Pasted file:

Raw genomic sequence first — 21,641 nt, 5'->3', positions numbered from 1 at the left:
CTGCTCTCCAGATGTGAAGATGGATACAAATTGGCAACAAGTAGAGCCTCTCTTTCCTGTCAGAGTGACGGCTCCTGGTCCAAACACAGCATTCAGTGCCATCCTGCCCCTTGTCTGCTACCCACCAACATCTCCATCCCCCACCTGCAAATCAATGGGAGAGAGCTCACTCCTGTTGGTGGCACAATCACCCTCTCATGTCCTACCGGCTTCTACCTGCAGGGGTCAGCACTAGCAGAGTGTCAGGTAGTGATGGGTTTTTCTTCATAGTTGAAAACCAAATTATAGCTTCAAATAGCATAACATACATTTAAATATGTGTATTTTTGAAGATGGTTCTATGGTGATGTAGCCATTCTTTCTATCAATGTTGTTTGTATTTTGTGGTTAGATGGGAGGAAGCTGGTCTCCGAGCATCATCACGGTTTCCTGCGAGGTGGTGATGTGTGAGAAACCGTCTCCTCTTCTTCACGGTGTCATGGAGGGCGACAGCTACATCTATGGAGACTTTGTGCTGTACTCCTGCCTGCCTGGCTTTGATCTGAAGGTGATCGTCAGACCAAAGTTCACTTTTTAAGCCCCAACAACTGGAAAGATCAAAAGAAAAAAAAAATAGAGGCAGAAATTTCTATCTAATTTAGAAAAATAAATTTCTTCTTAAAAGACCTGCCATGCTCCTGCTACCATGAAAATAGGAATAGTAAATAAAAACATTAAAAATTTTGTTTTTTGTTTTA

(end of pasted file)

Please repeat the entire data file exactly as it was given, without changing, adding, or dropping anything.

Raw genomic sequence first — 21,641 nt, 5'->3', positions numbered from 1 at the left:
CTGCTCTCCAGATGTGAAGATGGATACAAATTGGCAACAAGTAGAGCCTCTCTTTCCTGTCAGAGTGACGGCTCCTGGTCCAAACACAGCATTCAGTGCCATCCTGCCCCTTGTCTGCTACCCACCAACATCTCCATCCCCCACCTGCAAATCAATGGGAGAGAGCTCACTCCTGTTGGTGGCACAATCACCCTCTCATGTCCTACCGGCTTCTACCTGCAGGGGTCAGCACTAGCAGAGTGTCAGGTAGTGATGGGTTTTTCTTCATAGTTGAAAACCAAATTATAGCTTCAAATAGCATAACATACATTTAAATATGTGTATTTTTGAAGATGGTTCTATGGTGATGTAGCCATTCTTTCTATCAATGTTGTTTGTATTTTGTGGTTAGATGGGAGGAAGCTGGTCTCCGAGCATCATCACGGTTTCCTGCGAGGTGGTGATGTGTGAGAAACCGTCTCCTCTTCTTCACGGTGTCATGGAGGGCGACAGCTACATCTATGGAGACTTTGTGCTGTACTCCTGCCTGCCTGGCTTTGATCTGAAGGTGATCGTCAGACCAAAGTTCACTTTTTAAGCCCCAACAACTGGAAAGATCAAAAGAAAAAAAAAATAGAGGCAGAAATTTCTATCTAATTTAGAAAAATAAATTTCTTCTTAAAAGACCTGCCATGCTCCTGCTACCATGAAAATAGGAATAGTAAATAAAAACATTAAAAATTTTGTTTTTTGTTTTA